Pendulum clock

related topics
{math, energy, light}
{@card@, make, design}
{system, computer, user}
{day, year, event}
{build, building, house}
{rate, high, increase}
{ship, engine, design}
{style, bgcolor, rowspan}
{son, year, death}

A pendulum clock is a clock that uses a pendulum, a swinging weight, as its timekeeping element. The advantage of a pendulum for timekeeping is that it is a resonant device; it swings back and forth in a precise time interval dependent on its length, and resists swinging at other rates. From its invention in 1656 by Christiaan Huygens until the 1930s, the pendulum clock was the world's most precise timekeeper, accounting for its widespread use.[1] [2] Pendulum clocks must be stationary to operate; any motion or accelerations will affect the motion of the pendulum, causing inaccuracies, so other mechanisms must be used in portable timepieces. They are now kept mostly for their decorative and antique value.



The pendulum clock was invented in 1656 by Dutch scientist Christiaan Huygens, and patented the following year. Huygens contracted the construction of his clock designs to clockmaker Salomon Coster, who actually built the clock. Huygens was inspired by investigations of pendulums by Galileo Galilei beginning around 1602. Galileo discovered the key property that makes pendulums useful timekeepers: isochronism, which means that the period of swing of a pendulum is approximately the same for different sized swings.[3][4] Galileo had the idea for a pendulum clock in 1637, partly constructed by his son in 1649, but neither lived to finish it.[5] The introduction of the pendulum, the first harmonic oscillator used in timekeeping, increased the accuracy of clocks enormously, from about 15 minutes per day to 15 seconds per day[6] leading to their rapid spread as existing 'verge and foliot' clocks were retrofitted with pendulums.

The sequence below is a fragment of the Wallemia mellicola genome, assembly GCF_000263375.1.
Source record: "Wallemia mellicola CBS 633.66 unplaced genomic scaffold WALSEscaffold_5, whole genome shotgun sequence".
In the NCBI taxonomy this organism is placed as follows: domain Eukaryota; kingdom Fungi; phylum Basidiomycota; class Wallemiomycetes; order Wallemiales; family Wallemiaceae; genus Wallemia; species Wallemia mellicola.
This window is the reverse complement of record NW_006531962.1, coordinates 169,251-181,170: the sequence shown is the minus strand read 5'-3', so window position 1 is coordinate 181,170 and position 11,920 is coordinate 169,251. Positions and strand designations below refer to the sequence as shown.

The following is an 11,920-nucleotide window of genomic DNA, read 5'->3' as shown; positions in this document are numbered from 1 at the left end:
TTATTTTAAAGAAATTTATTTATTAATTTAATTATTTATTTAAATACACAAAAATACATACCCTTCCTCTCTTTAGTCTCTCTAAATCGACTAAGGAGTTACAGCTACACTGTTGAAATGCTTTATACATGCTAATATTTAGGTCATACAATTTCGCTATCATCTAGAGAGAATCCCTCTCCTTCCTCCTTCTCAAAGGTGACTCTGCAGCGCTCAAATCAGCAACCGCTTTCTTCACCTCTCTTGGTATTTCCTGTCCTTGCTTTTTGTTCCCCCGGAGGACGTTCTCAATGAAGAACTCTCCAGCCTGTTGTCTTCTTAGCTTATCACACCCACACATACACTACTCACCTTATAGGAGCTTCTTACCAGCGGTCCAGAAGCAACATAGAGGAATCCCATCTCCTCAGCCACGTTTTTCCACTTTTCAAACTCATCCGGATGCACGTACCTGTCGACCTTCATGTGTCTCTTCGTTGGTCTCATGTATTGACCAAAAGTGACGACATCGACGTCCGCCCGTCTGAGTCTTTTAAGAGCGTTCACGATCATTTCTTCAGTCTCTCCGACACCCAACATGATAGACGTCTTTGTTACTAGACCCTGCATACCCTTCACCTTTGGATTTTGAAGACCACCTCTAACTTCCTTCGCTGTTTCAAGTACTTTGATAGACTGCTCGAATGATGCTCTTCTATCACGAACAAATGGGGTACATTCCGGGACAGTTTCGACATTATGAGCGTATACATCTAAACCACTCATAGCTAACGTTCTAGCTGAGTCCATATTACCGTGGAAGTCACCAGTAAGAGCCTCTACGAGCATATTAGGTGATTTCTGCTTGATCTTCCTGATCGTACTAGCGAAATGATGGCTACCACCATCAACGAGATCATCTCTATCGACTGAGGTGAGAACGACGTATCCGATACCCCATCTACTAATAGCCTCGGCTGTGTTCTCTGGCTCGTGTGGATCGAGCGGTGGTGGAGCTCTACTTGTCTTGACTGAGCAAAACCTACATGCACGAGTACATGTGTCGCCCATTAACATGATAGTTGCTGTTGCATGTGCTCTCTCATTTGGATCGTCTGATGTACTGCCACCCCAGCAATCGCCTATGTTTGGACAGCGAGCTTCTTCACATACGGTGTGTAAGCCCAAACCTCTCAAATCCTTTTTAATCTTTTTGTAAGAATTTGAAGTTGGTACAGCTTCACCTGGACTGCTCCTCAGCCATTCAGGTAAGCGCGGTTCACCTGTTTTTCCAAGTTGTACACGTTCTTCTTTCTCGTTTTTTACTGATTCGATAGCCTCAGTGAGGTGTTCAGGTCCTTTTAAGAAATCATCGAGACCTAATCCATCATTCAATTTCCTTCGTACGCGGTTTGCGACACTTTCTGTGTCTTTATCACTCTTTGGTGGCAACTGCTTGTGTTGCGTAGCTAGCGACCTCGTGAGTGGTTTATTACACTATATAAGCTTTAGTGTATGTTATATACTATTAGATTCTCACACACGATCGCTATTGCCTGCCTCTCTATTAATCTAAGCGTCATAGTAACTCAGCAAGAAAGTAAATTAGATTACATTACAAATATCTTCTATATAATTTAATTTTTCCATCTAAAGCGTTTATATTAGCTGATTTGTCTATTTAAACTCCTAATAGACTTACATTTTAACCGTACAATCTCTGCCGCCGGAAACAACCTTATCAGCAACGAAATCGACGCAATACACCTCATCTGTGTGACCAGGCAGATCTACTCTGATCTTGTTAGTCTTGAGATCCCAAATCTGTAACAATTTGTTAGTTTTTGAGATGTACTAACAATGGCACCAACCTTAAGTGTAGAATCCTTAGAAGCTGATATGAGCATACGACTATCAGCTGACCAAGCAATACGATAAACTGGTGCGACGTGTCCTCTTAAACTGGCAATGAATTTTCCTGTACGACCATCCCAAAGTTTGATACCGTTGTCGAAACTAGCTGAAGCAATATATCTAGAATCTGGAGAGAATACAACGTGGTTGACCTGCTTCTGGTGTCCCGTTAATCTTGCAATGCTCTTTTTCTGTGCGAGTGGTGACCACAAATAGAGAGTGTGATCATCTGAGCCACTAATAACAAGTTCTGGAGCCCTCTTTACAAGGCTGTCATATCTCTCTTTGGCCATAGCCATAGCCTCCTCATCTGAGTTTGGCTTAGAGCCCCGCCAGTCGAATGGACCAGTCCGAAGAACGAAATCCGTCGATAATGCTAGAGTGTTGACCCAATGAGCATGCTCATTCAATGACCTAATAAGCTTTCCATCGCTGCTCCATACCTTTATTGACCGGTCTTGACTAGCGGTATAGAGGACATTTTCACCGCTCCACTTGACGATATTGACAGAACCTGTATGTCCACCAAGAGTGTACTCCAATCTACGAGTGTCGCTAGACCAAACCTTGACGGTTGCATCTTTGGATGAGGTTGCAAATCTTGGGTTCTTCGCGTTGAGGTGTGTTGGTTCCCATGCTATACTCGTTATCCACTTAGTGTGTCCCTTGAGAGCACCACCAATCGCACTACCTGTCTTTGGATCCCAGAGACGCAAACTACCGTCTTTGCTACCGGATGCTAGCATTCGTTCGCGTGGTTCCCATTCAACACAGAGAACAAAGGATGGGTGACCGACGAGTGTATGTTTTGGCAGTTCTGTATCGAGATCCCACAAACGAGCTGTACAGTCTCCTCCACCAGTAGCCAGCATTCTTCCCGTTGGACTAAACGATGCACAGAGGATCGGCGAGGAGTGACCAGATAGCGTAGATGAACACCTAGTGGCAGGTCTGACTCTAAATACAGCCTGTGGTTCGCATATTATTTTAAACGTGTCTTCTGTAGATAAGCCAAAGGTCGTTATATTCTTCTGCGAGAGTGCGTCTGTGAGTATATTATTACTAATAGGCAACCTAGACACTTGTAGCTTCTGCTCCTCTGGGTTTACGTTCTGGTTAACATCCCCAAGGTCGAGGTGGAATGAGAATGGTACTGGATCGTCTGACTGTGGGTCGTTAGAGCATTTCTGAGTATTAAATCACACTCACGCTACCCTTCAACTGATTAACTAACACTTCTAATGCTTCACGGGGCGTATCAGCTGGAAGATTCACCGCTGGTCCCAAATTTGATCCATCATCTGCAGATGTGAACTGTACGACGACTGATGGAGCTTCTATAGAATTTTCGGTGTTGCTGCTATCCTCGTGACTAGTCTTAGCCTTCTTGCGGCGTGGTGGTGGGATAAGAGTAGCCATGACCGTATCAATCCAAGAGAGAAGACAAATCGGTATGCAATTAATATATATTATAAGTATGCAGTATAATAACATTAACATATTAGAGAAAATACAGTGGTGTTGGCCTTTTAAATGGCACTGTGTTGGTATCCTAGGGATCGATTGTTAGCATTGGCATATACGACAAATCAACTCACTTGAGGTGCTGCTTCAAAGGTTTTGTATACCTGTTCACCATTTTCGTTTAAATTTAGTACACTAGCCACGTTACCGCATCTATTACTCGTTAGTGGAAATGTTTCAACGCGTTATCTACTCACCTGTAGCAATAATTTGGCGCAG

Full article ▸

related documents
Camera obscura
Kepler-Poinsot polyhedron
Infrared astronomy
Standing wave ratio
Fresnel equations
Sidereal time
Mössbauer effect
Elongation (astronomy)
Wave plate
Strong interaction
Titius–Bode law
Pioneer 11
Ionization potential
Eclipse cycle
Simple harmonic motion
Shot noise
Celestial pole
Wave function collapse
Large Magellanic Cloud
Saros cycle